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Transgender Students in Elementary School: Creating an Affirming and Inclusive School Culture


reviewed by Katherine Lewis - June 07, 2021

coverTitle: Transgender Students in Elementary School: Creating an Affirming and Inclusive School Culture
Author(s): Melinda Mangin & Gavin Grimm
Publisher: Harvard Education Press, Boston
ISBN: 1682535258, Pages: 228, Year: 2020
Search for book at Amazon.com


In Transgender Students in Elementary School: Creating an Affirming and Inclusive School Culture, Dr. Melinda Mangin offers a clear introduction and guide for elementary teachers who aim to better support their transgender and gender-expansive students. Gavin Grimm’s foreword starts with a glimpse into his experiences as a young transgender activist. He reminds readers that building a better world for transgender people includes addressing “necessary societal, cultural, legislative, and educational changes” (p. x) and that this liberatory work starts with education. While this book serves as an educational tool, one that provides an introduction to the experiences and perspectives of transgender youth while examining the power structures that reinforce rigid gender norms, Mangin also calls us to take swift action; to begin changing our practices to be more affirming of our transgender and gender-expansive students.


The introductory chapter sets the stage for a deep dive into these affirming practices. Mangin shares background information about the policing of gender in schools and provides some context about transgender students’ experiences. Though the target audience is “educators who are new to the topic of transgender identities” (p. 7), Transgender Students in Elementary School is a must-read book for all members of a school community—including administrators, experienced teachers, and parents—who aim to change their practices to be more affirming of students. In this first chapter, readers learn details about Mangin’s qualitative research project, a case study of five schools which included interviews with 75 educators. The overarching research question, “How do elementary-level educators create supportive environments for transgender and gender-expansive students?” (p. 10), generated complex narratives about educator-participants’ successes and challenges with this improvement process. These stories are shared throughout the remaining six chapters.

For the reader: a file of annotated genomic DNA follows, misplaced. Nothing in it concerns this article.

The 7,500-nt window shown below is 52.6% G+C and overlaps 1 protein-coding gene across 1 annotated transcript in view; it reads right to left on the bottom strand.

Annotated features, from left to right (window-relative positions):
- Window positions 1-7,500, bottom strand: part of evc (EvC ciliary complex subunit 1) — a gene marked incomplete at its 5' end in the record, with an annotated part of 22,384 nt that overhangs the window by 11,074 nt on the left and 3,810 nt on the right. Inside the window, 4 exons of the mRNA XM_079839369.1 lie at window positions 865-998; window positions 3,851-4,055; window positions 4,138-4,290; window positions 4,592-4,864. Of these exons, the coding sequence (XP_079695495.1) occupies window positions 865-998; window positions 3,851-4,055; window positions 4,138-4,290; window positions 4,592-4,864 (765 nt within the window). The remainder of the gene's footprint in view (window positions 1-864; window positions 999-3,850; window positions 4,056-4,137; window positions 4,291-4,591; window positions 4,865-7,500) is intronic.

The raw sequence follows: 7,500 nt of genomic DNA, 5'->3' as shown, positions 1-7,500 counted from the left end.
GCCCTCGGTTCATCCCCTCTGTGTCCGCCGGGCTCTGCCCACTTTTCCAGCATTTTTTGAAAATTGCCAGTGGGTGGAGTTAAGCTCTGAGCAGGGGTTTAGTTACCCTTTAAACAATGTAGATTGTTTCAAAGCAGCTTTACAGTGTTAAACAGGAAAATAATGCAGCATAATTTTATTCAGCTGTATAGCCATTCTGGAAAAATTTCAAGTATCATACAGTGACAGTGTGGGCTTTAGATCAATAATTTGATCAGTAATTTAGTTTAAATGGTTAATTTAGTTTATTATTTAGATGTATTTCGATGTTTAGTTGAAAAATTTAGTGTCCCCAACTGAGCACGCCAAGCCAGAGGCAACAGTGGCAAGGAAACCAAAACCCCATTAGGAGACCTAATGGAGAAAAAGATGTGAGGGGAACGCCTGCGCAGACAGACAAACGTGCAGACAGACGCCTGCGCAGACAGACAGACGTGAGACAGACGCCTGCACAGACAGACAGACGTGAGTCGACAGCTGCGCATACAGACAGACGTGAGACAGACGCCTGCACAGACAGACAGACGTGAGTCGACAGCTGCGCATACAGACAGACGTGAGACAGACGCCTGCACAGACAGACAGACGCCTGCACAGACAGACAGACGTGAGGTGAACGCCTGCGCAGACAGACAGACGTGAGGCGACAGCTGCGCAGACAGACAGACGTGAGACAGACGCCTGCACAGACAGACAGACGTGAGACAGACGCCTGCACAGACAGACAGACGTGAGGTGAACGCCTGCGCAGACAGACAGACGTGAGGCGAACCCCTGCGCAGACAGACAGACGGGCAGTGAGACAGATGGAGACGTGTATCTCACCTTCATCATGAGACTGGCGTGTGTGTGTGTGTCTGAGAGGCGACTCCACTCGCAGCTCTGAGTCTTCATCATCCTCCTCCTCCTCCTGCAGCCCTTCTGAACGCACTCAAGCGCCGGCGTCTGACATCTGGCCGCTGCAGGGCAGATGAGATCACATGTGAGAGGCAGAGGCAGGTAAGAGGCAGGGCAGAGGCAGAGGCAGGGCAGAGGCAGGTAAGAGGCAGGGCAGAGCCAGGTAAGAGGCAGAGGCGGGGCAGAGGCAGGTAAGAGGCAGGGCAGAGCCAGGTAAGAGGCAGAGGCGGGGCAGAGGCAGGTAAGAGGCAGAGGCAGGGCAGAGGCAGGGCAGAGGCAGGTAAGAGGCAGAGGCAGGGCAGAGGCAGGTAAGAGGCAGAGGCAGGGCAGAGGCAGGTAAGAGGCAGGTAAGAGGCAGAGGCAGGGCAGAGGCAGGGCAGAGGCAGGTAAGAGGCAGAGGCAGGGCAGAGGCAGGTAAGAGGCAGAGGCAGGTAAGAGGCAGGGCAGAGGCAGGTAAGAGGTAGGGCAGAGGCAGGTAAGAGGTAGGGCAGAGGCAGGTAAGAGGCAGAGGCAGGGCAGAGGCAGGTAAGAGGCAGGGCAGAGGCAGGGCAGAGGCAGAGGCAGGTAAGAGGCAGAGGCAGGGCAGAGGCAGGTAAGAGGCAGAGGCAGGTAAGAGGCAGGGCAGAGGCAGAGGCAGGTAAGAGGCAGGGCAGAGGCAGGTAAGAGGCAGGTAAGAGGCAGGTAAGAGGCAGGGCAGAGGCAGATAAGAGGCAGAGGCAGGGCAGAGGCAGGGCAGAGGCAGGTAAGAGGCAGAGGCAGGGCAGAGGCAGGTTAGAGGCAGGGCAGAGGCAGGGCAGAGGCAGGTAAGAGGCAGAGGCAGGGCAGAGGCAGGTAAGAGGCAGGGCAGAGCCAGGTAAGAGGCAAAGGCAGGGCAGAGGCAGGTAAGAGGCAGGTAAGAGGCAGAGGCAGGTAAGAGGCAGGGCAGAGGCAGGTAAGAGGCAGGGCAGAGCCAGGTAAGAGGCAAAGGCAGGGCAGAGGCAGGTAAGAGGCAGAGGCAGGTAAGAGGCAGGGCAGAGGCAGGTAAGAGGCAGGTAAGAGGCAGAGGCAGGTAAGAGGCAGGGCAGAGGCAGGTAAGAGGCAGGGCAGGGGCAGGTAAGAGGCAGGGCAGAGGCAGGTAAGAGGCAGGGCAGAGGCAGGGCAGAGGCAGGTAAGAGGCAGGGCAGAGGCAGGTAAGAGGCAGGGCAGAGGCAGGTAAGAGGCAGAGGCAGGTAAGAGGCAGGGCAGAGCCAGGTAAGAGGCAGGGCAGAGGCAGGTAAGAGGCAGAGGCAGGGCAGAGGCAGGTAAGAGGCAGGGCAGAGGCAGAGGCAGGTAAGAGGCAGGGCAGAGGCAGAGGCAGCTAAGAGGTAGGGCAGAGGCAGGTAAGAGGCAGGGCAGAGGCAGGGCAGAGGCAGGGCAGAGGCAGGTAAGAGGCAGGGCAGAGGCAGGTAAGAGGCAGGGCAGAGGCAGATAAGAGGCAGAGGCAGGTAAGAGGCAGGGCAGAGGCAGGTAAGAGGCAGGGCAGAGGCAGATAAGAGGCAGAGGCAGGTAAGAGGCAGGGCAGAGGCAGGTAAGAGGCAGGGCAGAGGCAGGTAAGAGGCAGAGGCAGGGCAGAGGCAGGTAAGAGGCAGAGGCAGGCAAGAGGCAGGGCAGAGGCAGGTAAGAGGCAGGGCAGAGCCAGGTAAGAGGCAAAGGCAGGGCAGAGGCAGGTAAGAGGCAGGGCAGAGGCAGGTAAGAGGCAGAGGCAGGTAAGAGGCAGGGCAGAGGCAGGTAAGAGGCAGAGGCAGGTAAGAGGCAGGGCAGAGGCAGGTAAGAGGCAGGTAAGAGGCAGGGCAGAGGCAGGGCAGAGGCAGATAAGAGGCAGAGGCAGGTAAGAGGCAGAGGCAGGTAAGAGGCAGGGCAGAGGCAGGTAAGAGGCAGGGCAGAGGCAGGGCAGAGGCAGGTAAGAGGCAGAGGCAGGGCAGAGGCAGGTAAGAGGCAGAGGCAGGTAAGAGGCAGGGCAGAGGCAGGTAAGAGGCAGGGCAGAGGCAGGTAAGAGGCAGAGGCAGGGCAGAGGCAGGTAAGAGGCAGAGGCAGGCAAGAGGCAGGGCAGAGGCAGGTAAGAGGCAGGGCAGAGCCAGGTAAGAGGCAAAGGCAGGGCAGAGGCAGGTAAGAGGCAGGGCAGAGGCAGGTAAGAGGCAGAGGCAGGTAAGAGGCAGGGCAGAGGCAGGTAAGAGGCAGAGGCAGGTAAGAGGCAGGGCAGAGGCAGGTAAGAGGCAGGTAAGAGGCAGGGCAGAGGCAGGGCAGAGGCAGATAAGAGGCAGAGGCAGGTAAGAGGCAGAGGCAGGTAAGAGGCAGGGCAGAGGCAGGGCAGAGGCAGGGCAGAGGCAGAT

Chapter 2 provides additional background information needed to understand participants’ stories, including statistics about discrimination towards transgender people in the United States. Terms related to sexual and gender diversity are also clearly outlined in this chapter. Mangin reminds readers that schools mirror societal injustices, and that we are responsible for educational outreach within our school communities. She explains that “unless educators see transgender identities as legitimate, they will remain unmotivated to change their educational practice” (p. 22). The importance of this ongoing educational outreach is explained further in Chapter 4.


Chapters 3 and 5 discuss the role of school administrators and classroom teachers in proactively creating supportive environments. Chapter 3, which highlights principals’ stories about supporting transgender students, concludes that supportive principals take a child-centered approach, foster strong relationships with families, and demonstrate a willingness and eagerness to learn. Mangin states that while these leaders play an important role in creating supportive environments, any efforts to “fundamentally change the cisnormative culture of schools” is “the work of a lifetime” (p. 65). In other words, this work requires sustained commitment from all members of the school community. Chapter 5 highlights teachers’ experiences supporting transgender and gender-expansive students. Overall, these teachers took proactive steps guided by three principles: reducing gendered practices, increasing classroom discussions about gender, and unconditionally affirming gender identities (especially those not conforming to current gender norms). Based on findings from teachers’ narratives, Mangin presents ways teachers decrease gendered practices, including resisting language that reinforces a gender binary. Other suggestions include organizing gender-expansive play and incorporating children’s books with gender-diverse characters.